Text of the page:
MultiAgent Actions Under Uncertainty: Situation Calculus, Discrete Time, Plans and
, 1997
"... We are working on a logic to combine the advantages of firstorder logic, but using Bayesian decision theory (or more generally game theory) as a basis for handing uncertainty. This forms a logic for multiple agents under uncertainty. These agents act asynchronously, can have their own goals, have n ..."
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We are working on a logic to combine the advantages of firstorder logic, but using Bayesian decision theory (or more generally game theory) as a basis for handing uncertainty. This forms a logic for multiple agents under uncertainty. These agents act asynchronously, can have their own goals, have noisy sensors, and imperfect effectors. Recently we have developed the independent choice logic that incorporates all of these features. In this paper we discuss two different representations of time within this framework: the situation calculus and what is essentially the event calculus. We show how they both can be used, and compare the different ontological commitments made by each. Uncertainty is handled in terms of a logic which allows for independent choices and a logic program that gives the consequences of the choices. There are probabilities over the choices by nature. As part of the This work was supported by Institute for Robotics and Intelligent Systems, Project IC7 and Natural Sciences and Engineering Research Council of Canada Operating Grant OGPOO44121. 1 consequences are a specification of the utility of (final) states. In the situation calculus, agents adopt programs and programs lead to situations in possible worlds (which correspond to the possible outcomes of complete histories) ; given a probability distribution over possible worlds, we can get the expected utility of a program. In the event calculus view, actions are propositions and agents adopt policies which are logic programs to imply what the agent will do based on what it observes. Again the expected value of a policy can be computed. The aim is to choose the plan or policy that maximizes the expected utility. This paper overviews both approaches, and explains why I think the event calculus i...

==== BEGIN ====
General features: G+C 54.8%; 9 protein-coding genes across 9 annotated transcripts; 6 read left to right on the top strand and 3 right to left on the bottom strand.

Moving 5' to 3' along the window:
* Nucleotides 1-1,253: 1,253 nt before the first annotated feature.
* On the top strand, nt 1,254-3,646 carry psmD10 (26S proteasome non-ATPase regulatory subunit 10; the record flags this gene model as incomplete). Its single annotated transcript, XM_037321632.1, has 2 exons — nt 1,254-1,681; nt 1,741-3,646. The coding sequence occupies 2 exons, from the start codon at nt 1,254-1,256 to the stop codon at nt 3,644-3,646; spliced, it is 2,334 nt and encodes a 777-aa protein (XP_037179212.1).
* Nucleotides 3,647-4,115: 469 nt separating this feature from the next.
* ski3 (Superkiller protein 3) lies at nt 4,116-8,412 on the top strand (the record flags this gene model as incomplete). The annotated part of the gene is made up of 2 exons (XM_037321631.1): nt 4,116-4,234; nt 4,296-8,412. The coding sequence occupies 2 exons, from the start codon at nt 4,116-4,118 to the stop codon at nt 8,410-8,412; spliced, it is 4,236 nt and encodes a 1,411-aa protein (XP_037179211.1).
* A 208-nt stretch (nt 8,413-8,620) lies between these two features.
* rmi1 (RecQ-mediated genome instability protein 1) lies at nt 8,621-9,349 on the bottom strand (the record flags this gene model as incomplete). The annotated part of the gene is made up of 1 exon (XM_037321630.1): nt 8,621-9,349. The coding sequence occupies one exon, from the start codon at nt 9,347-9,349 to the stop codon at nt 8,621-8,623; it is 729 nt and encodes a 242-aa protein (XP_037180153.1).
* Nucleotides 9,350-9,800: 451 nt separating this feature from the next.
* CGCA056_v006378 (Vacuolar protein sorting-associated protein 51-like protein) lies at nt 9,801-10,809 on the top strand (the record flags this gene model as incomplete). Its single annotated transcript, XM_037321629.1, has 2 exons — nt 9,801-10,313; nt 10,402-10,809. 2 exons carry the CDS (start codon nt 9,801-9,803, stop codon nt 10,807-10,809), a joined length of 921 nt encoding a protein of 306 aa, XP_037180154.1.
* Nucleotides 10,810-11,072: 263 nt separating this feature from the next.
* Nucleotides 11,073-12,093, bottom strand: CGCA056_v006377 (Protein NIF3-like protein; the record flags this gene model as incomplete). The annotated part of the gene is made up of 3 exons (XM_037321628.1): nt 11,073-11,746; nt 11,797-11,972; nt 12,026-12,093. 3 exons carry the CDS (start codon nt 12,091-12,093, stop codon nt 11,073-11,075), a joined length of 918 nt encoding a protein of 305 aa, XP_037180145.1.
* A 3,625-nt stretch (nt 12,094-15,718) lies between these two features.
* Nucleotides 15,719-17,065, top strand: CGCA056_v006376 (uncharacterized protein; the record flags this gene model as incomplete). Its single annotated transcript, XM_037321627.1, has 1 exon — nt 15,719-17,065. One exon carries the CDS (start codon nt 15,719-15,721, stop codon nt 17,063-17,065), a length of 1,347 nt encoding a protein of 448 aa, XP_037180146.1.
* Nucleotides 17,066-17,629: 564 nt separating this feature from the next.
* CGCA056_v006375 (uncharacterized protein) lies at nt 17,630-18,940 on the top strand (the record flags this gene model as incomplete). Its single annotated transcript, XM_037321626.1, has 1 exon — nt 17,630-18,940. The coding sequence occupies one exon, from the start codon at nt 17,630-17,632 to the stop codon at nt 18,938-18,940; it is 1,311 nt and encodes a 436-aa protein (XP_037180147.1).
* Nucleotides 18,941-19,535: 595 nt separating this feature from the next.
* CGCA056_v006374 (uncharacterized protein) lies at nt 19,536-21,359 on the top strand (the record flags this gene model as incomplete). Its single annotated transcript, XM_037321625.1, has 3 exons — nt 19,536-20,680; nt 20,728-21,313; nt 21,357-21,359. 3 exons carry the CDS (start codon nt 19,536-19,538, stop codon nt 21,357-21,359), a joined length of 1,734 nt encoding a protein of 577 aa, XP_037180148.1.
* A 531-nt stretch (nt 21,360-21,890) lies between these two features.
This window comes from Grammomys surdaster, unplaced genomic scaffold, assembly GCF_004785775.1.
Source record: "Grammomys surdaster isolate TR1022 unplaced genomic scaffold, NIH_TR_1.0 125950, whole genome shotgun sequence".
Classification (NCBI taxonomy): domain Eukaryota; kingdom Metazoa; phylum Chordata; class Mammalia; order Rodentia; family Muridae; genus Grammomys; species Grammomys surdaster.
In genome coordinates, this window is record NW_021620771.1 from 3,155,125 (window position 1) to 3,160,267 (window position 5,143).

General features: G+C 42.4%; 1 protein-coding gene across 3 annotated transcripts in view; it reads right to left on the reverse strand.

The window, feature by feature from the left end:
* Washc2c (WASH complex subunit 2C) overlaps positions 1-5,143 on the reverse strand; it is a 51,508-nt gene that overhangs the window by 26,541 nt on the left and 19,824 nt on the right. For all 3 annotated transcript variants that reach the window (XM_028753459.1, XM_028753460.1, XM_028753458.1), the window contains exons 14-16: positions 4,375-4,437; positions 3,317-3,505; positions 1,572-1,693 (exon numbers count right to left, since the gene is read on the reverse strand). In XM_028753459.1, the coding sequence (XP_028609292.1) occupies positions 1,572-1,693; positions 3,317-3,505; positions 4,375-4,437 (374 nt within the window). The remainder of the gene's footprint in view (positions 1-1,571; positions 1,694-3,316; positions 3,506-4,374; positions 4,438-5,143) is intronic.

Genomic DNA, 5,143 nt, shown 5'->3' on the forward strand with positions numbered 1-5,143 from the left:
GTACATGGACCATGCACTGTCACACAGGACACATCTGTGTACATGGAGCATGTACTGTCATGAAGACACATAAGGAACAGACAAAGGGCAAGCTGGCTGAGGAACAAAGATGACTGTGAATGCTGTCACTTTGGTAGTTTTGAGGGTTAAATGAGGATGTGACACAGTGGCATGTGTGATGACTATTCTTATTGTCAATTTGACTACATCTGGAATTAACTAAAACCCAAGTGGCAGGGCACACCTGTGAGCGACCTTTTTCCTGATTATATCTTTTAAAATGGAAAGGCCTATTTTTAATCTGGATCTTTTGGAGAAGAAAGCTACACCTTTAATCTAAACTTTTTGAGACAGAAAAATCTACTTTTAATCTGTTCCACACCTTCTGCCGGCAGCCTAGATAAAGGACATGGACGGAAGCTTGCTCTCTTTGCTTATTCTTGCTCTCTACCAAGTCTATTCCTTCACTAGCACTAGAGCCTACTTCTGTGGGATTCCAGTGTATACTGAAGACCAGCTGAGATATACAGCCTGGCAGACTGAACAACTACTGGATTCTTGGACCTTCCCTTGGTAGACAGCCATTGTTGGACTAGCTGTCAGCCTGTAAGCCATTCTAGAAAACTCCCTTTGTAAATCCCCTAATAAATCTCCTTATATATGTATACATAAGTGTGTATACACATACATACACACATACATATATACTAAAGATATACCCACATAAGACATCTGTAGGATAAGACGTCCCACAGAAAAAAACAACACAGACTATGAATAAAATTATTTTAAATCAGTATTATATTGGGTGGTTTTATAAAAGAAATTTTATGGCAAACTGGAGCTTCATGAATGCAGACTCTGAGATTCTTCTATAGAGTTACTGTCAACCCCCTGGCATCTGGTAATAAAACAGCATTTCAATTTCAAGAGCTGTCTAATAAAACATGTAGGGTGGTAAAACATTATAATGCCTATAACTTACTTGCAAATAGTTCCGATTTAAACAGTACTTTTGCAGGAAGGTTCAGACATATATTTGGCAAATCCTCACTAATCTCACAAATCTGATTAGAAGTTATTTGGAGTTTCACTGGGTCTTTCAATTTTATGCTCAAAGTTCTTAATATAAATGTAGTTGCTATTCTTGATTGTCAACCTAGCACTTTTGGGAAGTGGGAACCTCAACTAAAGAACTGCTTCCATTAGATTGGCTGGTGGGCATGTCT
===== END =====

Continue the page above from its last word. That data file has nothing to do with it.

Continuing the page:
FirstOrder Probabilistic Inference
"... There have been many proposals for firstorder belief networks (i.e., where we quantify over individuals) but these typically only let us reason about the individuals that we know about. There are many instances where we have to quantify over all of the individuals in a population. When we do t ..."
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There have been many proposals for firstorder belief networks (i.e., where we quantify over individuals) but these typically only let us reason about the individuals that we know about. There are many instances where we have to quantify over all of the individuals in a population. When we do this the population size often matters and we need to reason about all of the members of the population (but not necessarily individually). This paper presents an algorithm to reason about multiple individuals, where we may know particular facts about some of them, but want to treat the others as a group. Combining unification with variable elimination lets us reason about classes of individuals without needing to ground out the theory.